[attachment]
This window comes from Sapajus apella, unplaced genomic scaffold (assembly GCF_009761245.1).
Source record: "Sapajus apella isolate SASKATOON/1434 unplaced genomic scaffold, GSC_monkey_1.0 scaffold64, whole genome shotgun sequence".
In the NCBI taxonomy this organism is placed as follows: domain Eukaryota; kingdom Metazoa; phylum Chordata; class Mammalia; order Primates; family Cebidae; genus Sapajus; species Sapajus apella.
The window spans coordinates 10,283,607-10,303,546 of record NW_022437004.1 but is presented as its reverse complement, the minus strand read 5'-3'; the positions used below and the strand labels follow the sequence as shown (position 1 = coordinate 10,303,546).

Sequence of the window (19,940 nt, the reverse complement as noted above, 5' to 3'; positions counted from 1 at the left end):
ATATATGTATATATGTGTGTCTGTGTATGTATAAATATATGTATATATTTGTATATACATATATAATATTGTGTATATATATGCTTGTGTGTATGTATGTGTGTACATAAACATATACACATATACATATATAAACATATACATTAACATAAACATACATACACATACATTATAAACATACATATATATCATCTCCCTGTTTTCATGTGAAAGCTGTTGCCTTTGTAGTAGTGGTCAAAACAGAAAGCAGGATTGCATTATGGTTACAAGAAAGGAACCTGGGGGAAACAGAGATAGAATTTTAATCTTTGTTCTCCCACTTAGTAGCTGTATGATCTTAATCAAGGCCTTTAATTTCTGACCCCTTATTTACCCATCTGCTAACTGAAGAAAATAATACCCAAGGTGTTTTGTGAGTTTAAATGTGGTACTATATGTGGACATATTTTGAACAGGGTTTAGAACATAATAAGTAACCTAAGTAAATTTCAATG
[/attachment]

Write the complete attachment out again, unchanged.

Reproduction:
This window comes from Sapajus apella, unplaced genomic scaffold (assembly GCF_009761245.1).
Source record: "Sapajus apella isolate SASKATOON/1434 unplaced genomic scaffold, GSC_monkey_1.0 scaffold64, whole genome shotgun sequence".
In the NCBI taxonomy this organism is placed as follows: domain Eukaryota; kingdom Metazoa; phylum Chordata; class Mammalia; order Primates; family Cebidae; genus Sapajus; species Sapajus apella.
The window spans coordinates 10,283,607-10,303,546 of record NW_022437004.1 but is presented as its reverse complement, the minus strand read 5'-3'; the positions used below and the strand labels follow the sequence as shown (position 1 = coordinate 10,303,546).

Sequence of the window (19,940 nt, the reverse complement as noted above, 5' to 3'; positions counted from 1 at the left end):
ATATATGTATATATGTGTGTCTGTGTATGTATAAATATATGTATATATTTGTATATACATATATAATATTGTGTATATATATGCTTGTGTGTATGTATGTGTGTACATAAACATATACACATATACATATATAAACATATACATTAACATAAACATACATACACATACATTATAAACATACATATATATCATCTCCCTGTTTTCATGTGAAAGCTGTTGCCTTTGTAGTAGTGGTCAAAACAGAAAGCAGGATTGCATTATGGTTACAAGAAAGGAACCTGGGGGAAACAGAGATAGAATTTTAATCTTTGTTCTCCCACTTAGTAGCTGTATGATCTTAATCAAGGCCTTTAATTTCTGACCCCTTATTTACCCATCTGCTAACTGAAGAAAATAATACCCAAGGTGTTTTGTGAGTTTAAATGTGGTACTATATGTGGACATATTTTGAACAGGGTTTAGAACATAATAAGTAACCTAAGTAAATTTCAATG